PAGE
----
Life With Pull Requests¶
I've been party to a number of discussions with folks contributing to pull-request-based projects on Github (and other hosts, but mostly Github). Because of Git's innate flexibility, there are lots of ways to work with pull requests. Here's mine.
I use a couple of naming conventions here that are not stock
originis the repository to which you publish proposed changes, and
upstreamis the repository from which you receive ongoing development, and which will receive your changes if they are accepted.
Do these things once, when starting out on a project. Keep the results around for later.
I'll be referring to the original project repository as
upstream and pretending its push URL is
UPSTREAM-URL below. In real life, the URL will often be something like
Fork the project¶
Use the repo manager's forking tool to create a copy of the project in your own namespace. This generally creates your copy with a bunch of useless tat; feel free to ignore all of this, as the only purpose of this copy is to provide somewhere for you to publish your changes.
We'll be calling this repository
origin later. Assume it has a URL, which I'll abbreviate
git push to use.
(You can leave this step for later, but if you know you're going to do it, why not get it out of the way?)
Clone the project and configure it¶
You'll need a clone locally to do work in. Create one from
git clone ORIGIN-URL some-local-name
While you're here,
cd into it and add the original project as a remote:
cd some-local-name git remote add upstream UPSTREAM-URL
Do these things for each feature you work on. To switch features, just use
git checkout my-feature.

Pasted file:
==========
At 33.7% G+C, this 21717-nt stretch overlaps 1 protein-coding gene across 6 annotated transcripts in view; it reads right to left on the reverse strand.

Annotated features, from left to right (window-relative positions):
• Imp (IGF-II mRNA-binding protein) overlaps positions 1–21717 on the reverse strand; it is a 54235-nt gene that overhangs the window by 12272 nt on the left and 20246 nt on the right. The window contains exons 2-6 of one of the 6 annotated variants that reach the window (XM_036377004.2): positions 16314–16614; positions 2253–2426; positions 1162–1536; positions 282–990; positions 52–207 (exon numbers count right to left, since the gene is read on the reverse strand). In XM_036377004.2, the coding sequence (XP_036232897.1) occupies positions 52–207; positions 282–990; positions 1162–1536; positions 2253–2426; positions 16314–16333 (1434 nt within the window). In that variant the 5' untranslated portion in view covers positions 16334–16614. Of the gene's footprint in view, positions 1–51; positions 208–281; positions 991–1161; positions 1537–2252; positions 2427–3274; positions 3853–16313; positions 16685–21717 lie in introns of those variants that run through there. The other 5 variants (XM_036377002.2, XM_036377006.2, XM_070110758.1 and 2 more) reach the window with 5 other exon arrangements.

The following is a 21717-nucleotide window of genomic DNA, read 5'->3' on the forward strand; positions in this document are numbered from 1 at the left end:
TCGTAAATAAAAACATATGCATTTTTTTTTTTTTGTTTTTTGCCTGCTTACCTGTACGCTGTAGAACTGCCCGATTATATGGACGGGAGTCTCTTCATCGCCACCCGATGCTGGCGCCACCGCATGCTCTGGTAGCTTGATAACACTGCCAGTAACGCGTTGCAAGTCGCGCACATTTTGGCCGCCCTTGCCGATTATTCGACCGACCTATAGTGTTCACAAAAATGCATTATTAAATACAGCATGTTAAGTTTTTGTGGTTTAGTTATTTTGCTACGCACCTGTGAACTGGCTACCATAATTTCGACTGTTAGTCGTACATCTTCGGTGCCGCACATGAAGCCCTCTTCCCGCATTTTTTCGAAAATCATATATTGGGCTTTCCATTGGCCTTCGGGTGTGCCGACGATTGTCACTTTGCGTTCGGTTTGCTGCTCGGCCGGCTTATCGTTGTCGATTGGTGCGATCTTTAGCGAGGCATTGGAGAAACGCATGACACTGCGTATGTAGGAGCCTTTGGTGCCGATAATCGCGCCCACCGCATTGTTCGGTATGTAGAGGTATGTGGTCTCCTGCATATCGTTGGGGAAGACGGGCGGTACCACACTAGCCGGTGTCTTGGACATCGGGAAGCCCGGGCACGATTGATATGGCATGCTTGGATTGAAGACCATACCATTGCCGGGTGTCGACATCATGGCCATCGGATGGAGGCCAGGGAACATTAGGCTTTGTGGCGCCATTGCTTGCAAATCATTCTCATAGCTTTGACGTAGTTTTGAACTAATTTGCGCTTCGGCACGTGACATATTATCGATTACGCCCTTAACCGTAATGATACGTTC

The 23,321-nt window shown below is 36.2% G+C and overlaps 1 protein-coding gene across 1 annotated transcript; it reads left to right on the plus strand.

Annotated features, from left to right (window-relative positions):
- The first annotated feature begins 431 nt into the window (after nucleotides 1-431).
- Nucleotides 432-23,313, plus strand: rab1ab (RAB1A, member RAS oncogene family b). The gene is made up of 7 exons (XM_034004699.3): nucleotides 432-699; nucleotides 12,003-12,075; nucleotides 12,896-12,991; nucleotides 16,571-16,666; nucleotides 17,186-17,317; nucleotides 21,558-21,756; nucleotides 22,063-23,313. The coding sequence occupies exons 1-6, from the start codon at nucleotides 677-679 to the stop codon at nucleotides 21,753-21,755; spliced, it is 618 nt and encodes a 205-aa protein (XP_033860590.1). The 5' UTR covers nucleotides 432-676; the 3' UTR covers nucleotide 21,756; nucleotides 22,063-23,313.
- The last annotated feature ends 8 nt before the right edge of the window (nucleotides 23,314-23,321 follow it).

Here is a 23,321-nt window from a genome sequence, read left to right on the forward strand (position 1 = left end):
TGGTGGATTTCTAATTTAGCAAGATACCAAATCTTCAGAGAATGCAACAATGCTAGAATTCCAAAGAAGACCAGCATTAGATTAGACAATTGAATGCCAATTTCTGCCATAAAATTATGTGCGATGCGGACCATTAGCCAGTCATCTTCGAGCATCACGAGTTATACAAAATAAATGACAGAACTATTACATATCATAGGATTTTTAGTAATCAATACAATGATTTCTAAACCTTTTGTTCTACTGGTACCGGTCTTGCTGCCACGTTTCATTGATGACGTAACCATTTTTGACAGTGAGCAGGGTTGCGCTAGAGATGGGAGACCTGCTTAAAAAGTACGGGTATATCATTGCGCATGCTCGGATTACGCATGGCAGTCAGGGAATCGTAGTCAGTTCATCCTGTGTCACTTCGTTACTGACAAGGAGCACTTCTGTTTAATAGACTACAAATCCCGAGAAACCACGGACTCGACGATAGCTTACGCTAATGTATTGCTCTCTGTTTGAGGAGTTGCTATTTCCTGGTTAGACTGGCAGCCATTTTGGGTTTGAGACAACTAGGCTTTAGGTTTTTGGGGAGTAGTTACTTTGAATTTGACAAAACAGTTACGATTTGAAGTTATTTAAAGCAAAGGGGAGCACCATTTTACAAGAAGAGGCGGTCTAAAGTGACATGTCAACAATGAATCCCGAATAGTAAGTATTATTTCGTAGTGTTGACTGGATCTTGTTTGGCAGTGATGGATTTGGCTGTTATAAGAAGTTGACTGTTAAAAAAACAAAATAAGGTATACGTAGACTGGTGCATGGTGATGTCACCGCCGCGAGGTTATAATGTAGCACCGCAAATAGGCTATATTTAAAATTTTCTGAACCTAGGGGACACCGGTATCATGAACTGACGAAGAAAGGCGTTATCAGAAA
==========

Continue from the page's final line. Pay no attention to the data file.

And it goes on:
Create a new feature branch locally¶
master branch here, so that your feature includes all of
upstream's state initially. We also need to make sure our local cache of
upstream's state is correct:
git fetch upstream git checkout upstream/master -b my-feature
If you need my help here, stop now.
Integrate upstream changes¶
If you find yourself needing something that's been added upstream, use rebase to integrate it to avoid littering your feature branch with “meaningless” merge commits.
git checkout my-feature git fetch upstream git rebase upstream/master
Publish your branch¶
When you're “done,” publish your branch to your personal repository:
git push origin my-feature
Then visit your copy in your repo manager's web UI and create a pull request for
Very likely, your proposed changes will need work. If you use history-editing to integrate feedback, you will need to use
--force when updating the branch:
git push --force origin my-feature
This is safe provided two things are true:
- The branch has not yet been merged to the upstream repo.
- You are only force-pushing to your fork, not to the upstream repo.
Generally, no other users will have work based on your pull request, so force-pushing history won't cause problems.